The outbreak of Covid-19 has once again shown the fundamental role that municipal councils play in the day to day life of our citizens. Local governments are always on the front line, the first institutions people turn to when they have any kind of problem.
The pandemic is no exception, to the contrary. Municipal councils have drawn strength—and resources—from wherever we have been able to, to help our townsfolk. We are talking about reaching out to those who are suffering most from the effects of the social and economic crisis the pandemic has brought upon us: vulnerable families, businesses, the self-employed and stores that have suffered a sharp drop in income, and in many cases, very suddenly.
Cities and towns will thus play a key role in the recovery; a process in which we trust we will prioritize the well-being of people over and above economic interests. The experience and personal relations of the municipal administrations guarantee we will be able to manage this. What is more: municipalities and metropolitan areas enjoy the leadership and experience to drive new projects, goals and paradigms. The forthcoming 21st century post-pandemic world will be that of cities.
Obviously, we are not just talking about public management. The squares and streets of our towns are where the major social, cultural, and sports initiatives spring… projects that strengthen the social cohesion of communities. 2020 has been disastrous in many ways because of Covid, true, but it has also seen the birth of solidary initiatives with huge potential. Opportunities have emerged from vulnerability. In Lleida for example, the first days of the state of emergency saw the emergence of what we have come to call the Lleida Solidarity Network. The Network was an instrument for two-way aid, dedicated to supporting and providing help for the most vulnerable and/or most distressed by the restrictions and the effects of Covid. In Sant Cugat del Vallès, a very similar network was also woven and was fundamental in providing material support for the most needy.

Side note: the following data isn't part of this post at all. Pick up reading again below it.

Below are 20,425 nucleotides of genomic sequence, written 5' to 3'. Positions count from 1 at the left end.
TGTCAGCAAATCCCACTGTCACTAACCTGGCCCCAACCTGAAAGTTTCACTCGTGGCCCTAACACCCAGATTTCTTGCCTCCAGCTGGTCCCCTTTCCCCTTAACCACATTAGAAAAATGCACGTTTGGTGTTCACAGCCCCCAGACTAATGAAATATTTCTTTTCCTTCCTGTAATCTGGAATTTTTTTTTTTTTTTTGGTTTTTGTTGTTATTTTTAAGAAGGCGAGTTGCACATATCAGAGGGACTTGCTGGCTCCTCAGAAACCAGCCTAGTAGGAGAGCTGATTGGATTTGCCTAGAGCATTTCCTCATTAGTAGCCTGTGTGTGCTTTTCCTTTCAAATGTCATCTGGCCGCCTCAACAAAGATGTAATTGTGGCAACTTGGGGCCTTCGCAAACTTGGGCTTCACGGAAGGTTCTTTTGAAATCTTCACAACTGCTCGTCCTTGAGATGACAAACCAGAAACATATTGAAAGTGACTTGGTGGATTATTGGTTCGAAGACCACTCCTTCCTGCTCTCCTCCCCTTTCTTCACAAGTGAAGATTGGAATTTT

The pandemic and projects like these show that we need to recover empathy and emotion as a pillar of public administration. 2020 may have accelerated this, true, but politics has long needed a new push. The difficulties in connecting with the public, especially in turbulent times like those we are experiencing, proves this.
Public servants need to manage resources, of course, but also expectations and fears. We may not have all the answers—at least not immediately—but it is essential that we understand what we are being asked for. You cannot govern a society you don’t understand. And to achieve that, it is essential that we mirror one another. Empathy must be a fundamental tool for reconnecting with the people, and all too often we have neglected this.
The pandemic has put everyone to the test, without exception. But we cannot lose sight of the republican approach to deal with it. The values enshrined in republicanism that characterize us—and that characterize the municipalities where we govern—are the best tool we have to fight this virus, this pandemic that has robbed us of so many embraces.
As public servants, we need to learn from this challenge and provide the right answers. We need to be stirred, to feel. We talk about good management, of course, but also honesty, humility and empathy. If we understand what is being asked of us, we will fine-tune the solution and how to get there. The cities and their councils will be there to accomplish that.
Mireia Ingla i Mas
Mayor of Sant Cugat del Vallès
Miquel Pueyo Paris
Mayor of Lleida